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In the News 04.12.17 : Today’s Articles of Interest from Around the Internets

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In the News 04.12.17 : Today’s Articles of Interest from Around the Internets
@paris.with.me
In the News 04.12.17 : Today’s Articles of Interest from Around the Internets
@mylittleparisdream
In the News 04.12.17 : Today’s Articles of Interest from Around the Internets
The Coveteur

Democratising The Digital

Shortly after midnight on Friday, 28 January 2011, someone in 26 Ramses Street, a nondescript 12-storey office building in downtown Cairo, turned off Egypt’s internet. No email, web access, WhatsApp or Skype. It didn’t matter. A few hours later, Egyptians came out and made a revolution anyway.

Tahrir Square, the physical epicentre of that revolution, was many things: a performance, a myth, an arena of battle and an alternative story. But above all, it was a response to a society in which individual stakes in the status quo had become exceptionally unequal. As a result, it sought to provide an antidote to that inequality, with messy, mixed results. In Tahrir, emeritus professors rubbed shoulders with street vendors and steel workers; Salafists set up tents next to Marxist hipsters. The square cost nothing to enter, and its inhabitants policed it collectively on their own terms. It was a far cry from the Egypt beyond its borders, vast swathes of which had long been sealed off, commodified and guarded in the interests of private gain.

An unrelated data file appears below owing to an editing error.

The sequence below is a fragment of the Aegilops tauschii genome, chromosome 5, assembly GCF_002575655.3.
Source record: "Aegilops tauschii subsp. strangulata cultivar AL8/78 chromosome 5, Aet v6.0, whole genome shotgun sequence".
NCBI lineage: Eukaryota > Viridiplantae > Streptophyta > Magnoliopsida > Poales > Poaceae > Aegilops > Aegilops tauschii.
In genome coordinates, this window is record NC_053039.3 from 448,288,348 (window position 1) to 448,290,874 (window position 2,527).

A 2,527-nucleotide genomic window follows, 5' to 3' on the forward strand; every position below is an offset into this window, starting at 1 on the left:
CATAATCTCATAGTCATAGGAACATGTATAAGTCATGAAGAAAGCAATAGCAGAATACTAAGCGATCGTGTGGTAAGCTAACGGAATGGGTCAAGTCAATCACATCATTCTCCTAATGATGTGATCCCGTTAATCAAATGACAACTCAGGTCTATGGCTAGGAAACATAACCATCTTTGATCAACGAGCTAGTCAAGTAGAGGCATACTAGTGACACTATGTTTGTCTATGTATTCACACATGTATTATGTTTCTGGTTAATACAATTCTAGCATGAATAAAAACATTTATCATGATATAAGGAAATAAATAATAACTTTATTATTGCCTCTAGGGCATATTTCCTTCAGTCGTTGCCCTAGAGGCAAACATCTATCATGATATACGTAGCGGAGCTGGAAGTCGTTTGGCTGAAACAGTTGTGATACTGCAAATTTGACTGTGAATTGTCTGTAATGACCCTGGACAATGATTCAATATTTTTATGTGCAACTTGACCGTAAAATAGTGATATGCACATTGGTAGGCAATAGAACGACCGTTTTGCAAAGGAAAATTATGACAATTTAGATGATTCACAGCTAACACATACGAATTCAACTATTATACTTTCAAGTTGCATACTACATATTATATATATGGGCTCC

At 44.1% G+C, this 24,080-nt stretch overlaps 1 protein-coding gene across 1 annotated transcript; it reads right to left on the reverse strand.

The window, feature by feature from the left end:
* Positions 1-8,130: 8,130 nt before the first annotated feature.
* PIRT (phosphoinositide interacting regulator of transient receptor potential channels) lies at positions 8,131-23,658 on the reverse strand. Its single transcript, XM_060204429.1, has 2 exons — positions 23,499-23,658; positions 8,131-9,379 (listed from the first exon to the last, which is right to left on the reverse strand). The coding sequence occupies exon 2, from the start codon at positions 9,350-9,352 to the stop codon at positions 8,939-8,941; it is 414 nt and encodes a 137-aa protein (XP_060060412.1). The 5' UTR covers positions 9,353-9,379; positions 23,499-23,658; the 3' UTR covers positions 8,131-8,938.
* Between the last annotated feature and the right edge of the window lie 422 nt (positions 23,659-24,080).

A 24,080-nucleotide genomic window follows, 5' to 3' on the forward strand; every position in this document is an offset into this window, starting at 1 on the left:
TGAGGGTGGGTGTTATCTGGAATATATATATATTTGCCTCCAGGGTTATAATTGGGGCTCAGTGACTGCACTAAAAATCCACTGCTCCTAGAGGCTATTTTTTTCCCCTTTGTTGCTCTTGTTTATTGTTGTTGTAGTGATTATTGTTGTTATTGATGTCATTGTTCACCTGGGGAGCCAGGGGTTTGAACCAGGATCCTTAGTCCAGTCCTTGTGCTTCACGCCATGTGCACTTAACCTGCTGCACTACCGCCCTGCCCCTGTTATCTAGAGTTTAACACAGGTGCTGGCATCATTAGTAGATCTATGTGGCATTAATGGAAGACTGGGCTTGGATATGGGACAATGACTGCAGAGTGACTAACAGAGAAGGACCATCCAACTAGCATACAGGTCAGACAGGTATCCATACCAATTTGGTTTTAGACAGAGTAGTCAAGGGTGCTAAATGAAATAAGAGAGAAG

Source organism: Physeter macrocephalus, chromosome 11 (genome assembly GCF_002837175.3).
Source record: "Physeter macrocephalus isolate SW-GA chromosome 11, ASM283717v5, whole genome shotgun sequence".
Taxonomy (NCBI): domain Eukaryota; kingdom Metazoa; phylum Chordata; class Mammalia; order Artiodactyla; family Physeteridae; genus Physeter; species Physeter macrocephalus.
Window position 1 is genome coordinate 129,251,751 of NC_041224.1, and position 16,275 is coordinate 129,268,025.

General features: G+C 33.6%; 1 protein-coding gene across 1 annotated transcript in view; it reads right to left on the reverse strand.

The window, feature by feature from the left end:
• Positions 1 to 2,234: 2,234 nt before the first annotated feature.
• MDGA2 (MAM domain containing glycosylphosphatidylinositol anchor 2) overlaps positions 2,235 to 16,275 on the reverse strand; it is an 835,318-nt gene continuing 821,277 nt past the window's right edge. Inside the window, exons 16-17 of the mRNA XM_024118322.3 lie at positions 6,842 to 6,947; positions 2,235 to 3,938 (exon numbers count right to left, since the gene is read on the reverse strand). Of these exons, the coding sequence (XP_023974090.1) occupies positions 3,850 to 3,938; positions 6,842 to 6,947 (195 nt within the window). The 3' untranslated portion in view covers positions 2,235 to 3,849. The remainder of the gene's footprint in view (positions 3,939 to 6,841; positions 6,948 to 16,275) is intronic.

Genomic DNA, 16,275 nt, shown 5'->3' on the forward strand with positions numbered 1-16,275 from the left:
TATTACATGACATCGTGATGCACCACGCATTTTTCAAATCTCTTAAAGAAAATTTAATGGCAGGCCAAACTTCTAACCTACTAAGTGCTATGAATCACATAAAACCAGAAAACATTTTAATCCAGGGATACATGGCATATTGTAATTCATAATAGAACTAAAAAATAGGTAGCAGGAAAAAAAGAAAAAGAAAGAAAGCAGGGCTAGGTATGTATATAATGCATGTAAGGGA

At its best, Tahrir was the quintessential public space, and contained echoes of the commons: the open land that once dominated much of early modern Europe, particularly in England, to which most members of the community could claim equal rights. ‘El-shari’ lina,’ protestors in Egypt chanted. ‘The streets are ours.’

Read the rest of this article at: aeon

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Holiday Windows, a
(Sort of) Love Story

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At this time of year I often peer into store windows for clues to what I should feel. Standing before a winter wonderland scene of wicker deer and frosted apples, assorted miniature wassailers in bobble hats and tartan, all set against snow-dusted spruce intertwined with fairy lights (and in the background the heroic figure of Santa, ho-ho-ho-ing a bit too strenuously in the face of untold strain), well — it can help you make believe that all is right with the world. Or right-ish.

Loiter a minute more and a familiar mixture of anxiety and longing will arise, heralding the realization that you’re a festive athlete in preparation, and over the coming weeks every ounce of your strength and moral energy is going be summoned. It could end with one of those sore throats that feels as if you have swallowed a pair of nail scissors. So, yes, you’d better watch out.

I don’t know where I stand in relation to Christmas anymore. I love it, and would do anything for it, but I can’t help feeling it wants my blood. Like a withholding father in a novel by Henry James, it may not be satisfied with my very best efforts. It doesn’t help, of course, that I still nurse idiotic beliefs about the season, including the tenet that good presents transform lives, and unless you do a specific placement for the parcels in the six stockings you fill (creating meaningful contrasts and crescendos), you have not tried.

Read the rest of this article at: The New York Times

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Jordan Peele and Greta Gerwig Flip the Script